Deap Lips' Debut Is An Interstellar Excursion For The Quarantined Mind

Apr 6, 2020
Originally published on April 7, 2020 8:38 am

The Flaming Lips have been making arty rock for nearly four decades, and over time the Oklahoma City-based group has become known for unusual collaborations, from pop star Miley Cyrus to the Denver Symphony Orchestra. Now, the band's frontman Wayne Coyne and multi-instrumentalist Steven Drozd have teamed with Deap Vally, a Los Angeles guitar-and-drum duo. The project is called Deap Lips, as is its self-titled debut album.

Deap Lips wrote and recorded the record months before the world was sent home to practice social distancing, but the opening track "Home Thru Hell" sounds tailor-made for the uncertain time we're living through, with references to stocking the larder and images of birds of prey flying over desolate highways.

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Known for a sprawling musical palette and boundless creativity, Coyne and Drozd are masters of obscuring melody in waves of instrumentation and unexpected noises. Deap Vally is practically at the other end of the sonic spectrum: Its spartan, raunchy garage-glam is powered by Julie Edwards' splashy drums and singer and guitarist Lindsay Troy's sardonic growl. But the collaboration finds common ground in both dissonance and melodic tendencies. In songs like "Hope Hell High," gently mottled soundscapes give Troy a place for the lush notes in her voice to bloom.

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This Deap Lips debut is beautiful and chaotic, a psychedelic dream with jagged edges. Its ethereal sounds are punctuated with expressive expletives that are not safe for work. But if you're sheltering at home, as many of us are, it's a perfect listen. Alternately meditative and jarring, with contemplative moments followed by calls to action, it's an interstellar excursion for your mind to embark upon while the rest of your body is under quarantine.

Correction: 4/07/20

This story originally identified the title of Deap Lips' debut album to be Blam. The album is self-titled.

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MARY LOUISE KELLY, HOST:

The Flaming Lips are known for their collaborations with Miley Cyrus, Kesha, Erykah Badu, even the Colorado Symphony. Now members of the band have teamed up with Deap Vally - that's a Los Angeles guitar and drum duo - for an entirely different sound. The project is called Deap Lips, and their self-titled debut album is out now. Meredith Ochs has our review.

(SOUNDBITE OF DEAP LIPS SONG, "HOME THRU HELL")

MEREDITH OCHS, BYLINE: Deap Lips wrote and recorded their new album months before the world was sent home to practice social distancing. But the album's opening track sounds tailor-made for the uncertain time we're living through, with references to stocking the larder and images of birds of prey flying over desolate highways.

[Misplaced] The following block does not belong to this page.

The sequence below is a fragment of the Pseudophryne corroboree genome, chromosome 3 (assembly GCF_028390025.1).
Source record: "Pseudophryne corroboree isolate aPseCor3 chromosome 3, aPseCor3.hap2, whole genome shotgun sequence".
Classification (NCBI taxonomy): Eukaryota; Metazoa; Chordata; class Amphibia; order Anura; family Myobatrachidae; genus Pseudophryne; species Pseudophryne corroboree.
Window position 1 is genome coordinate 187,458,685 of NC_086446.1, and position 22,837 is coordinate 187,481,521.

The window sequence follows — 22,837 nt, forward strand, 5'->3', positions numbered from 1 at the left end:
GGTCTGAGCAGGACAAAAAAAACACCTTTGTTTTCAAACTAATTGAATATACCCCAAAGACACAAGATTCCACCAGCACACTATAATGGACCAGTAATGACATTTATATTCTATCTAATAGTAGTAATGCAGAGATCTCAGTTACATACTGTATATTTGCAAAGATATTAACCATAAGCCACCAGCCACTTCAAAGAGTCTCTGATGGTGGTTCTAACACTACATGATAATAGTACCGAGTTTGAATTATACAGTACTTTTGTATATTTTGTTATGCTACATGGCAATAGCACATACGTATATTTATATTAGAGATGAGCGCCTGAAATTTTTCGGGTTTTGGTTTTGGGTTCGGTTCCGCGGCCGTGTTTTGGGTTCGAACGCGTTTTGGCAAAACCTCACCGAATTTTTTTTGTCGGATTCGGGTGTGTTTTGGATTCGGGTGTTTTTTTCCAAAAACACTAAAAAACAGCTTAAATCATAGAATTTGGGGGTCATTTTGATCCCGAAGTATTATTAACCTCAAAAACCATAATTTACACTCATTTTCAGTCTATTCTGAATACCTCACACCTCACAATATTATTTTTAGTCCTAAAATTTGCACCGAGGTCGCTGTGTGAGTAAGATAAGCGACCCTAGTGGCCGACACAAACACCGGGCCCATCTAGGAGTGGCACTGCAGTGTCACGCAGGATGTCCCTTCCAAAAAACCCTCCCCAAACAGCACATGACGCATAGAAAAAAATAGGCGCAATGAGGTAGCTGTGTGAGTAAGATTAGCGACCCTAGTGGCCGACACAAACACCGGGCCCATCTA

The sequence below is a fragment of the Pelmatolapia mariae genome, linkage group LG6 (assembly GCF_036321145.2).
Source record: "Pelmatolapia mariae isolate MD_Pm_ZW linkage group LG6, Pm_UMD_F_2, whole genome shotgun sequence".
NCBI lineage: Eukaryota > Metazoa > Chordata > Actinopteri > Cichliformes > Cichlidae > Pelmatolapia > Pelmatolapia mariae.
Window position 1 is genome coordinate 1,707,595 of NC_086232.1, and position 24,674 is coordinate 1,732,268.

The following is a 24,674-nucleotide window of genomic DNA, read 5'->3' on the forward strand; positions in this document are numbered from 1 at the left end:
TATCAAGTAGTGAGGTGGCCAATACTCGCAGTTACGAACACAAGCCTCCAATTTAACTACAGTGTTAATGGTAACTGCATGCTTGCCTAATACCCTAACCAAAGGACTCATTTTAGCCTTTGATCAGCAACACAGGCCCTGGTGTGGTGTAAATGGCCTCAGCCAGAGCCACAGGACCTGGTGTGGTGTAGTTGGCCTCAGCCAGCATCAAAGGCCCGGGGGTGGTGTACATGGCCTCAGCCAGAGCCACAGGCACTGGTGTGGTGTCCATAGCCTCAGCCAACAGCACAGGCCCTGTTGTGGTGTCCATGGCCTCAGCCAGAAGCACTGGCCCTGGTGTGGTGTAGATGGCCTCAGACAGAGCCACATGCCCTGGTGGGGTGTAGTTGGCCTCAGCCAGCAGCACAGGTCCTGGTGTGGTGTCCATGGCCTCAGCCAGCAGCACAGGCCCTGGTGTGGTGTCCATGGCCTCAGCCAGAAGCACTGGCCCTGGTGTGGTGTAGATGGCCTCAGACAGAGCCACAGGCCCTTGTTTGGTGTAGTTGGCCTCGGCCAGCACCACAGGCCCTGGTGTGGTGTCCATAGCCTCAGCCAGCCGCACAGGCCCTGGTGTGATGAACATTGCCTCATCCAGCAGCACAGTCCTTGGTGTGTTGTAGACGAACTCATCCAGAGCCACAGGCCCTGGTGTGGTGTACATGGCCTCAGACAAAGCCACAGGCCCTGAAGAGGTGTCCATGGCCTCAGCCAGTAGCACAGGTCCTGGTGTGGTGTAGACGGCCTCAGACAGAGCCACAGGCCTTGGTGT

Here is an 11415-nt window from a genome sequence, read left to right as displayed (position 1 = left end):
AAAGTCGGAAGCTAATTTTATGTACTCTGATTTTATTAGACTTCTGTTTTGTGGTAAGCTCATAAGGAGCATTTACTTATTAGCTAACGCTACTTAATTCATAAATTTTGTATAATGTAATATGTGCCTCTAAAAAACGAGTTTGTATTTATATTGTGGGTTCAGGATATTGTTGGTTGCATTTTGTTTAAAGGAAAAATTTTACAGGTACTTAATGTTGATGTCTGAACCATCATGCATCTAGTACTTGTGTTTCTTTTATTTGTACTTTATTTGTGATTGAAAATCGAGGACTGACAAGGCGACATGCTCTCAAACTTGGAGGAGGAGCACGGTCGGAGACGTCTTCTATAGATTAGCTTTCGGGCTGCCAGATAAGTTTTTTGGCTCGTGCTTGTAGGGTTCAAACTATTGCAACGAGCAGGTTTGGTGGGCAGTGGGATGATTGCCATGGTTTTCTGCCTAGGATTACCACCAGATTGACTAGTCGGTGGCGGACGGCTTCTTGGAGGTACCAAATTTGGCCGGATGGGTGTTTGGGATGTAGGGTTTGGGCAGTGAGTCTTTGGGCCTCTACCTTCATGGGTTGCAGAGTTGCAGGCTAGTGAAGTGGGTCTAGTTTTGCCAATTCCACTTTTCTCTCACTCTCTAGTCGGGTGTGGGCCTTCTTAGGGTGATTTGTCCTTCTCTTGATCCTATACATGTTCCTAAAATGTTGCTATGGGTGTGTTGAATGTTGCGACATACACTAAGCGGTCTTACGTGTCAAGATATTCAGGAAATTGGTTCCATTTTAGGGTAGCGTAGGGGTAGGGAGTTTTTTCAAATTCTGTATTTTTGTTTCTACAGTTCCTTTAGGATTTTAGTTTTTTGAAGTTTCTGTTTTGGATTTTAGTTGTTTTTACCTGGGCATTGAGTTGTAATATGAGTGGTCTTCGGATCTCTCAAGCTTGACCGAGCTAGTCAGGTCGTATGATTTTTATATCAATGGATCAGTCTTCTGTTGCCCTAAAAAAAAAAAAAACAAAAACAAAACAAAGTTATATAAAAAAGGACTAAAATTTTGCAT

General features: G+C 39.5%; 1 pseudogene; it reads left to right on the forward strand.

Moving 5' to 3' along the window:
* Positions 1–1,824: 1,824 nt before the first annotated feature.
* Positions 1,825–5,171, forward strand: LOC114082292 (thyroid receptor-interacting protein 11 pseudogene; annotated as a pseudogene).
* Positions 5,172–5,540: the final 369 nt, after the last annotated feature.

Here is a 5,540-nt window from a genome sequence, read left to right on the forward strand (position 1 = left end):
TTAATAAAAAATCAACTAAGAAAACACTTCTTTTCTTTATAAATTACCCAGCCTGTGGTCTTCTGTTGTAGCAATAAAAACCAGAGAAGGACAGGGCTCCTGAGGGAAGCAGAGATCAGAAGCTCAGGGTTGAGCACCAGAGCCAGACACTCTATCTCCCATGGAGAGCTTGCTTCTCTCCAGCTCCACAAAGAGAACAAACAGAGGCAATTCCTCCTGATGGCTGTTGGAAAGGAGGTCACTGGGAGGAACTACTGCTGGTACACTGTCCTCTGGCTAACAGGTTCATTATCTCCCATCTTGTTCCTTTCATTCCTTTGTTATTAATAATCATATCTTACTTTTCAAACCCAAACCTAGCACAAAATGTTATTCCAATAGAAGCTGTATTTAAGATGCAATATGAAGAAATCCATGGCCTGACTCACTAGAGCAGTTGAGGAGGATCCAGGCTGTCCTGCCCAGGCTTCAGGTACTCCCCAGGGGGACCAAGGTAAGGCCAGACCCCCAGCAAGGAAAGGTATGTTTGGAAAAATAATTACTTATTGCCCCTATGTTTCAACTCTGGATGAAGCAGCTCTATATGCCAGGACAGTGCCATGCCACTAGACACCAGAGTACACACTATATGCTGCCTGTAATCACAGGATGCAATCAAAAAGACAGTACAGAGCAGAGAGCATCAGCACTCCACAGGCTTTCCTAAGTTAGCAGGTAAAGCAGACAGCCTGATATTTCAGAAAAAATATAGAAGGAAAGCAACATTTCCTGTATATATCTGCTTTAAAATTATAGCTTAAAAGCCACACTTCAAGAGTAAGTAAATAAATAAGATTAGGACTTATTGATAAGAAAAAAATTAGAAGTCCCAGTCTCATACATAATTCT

(SOUNDBITE OF SONG, "HOME THRU HELL")

DEAP LIPS: (Singing) I could hear the screaming vultures screaming out my name, not knowing I was lost along this long, bad highway.

OCHS: Known for their sprawling musical palette and boundless creativity, The Flaming Lips are masters of obscuring melody in waves of instrumentation and unexpected noises. Deap Vally are practically at the other end of the sonic spectrum. Their spartanly raunchy garage glam is powered by Julie Edwards' splashy drums and singer/guitarist Lindsay Troy's sardonic growl.

(SOUNDBITE OF SONG, "SMILE MORE")

DEAP LIPS: (Singing) I don't want to be a reflection. I'm so bored with this rejection.

OCHS: But the collaboration finds common ground in both dissonance and melody. In songs like this one, gently mottled soundscapes give Troy a place for the lush notes in her voice to bloom.

(SOUNDBITE OF SONG, "HOPE HELL HIGH")

DEAP LIPS: (Singing) 'Cause it's a long way. It's a long way. I got a long, long way to go. Yeah, it's a...

OCHS: This Deap Lips debut is beautiful and chaotic, a psychedelic dream with jagged edges. Its ethereal sounds are punctuated with expressive expletives that are not safe for work. But if you're sheltering in place, as many of us are, it's a perfect listen. Alternately meditative and jarring, with contemplative moments followed by calls to action, it's an interstellar mind excursion to embark upon while the rest of your body is under quarantine.

(SOUNDBITE OF SONG, "WANDERING WITCHES")

DEAP LIPS: (Singing) You always find pain.

KELLY: The debut album from Deap Lips is out now. Our reviewer, Meredith Ochs, is the author of several books, including "Rock-And-Roll Woman."

(SOUNDBITE OF SONG, "WANDERING WITCHES")

DEAP LIPS: (Singing) ...To the lie that's in your brain. Transcript provided by NPR, Copyright NPR.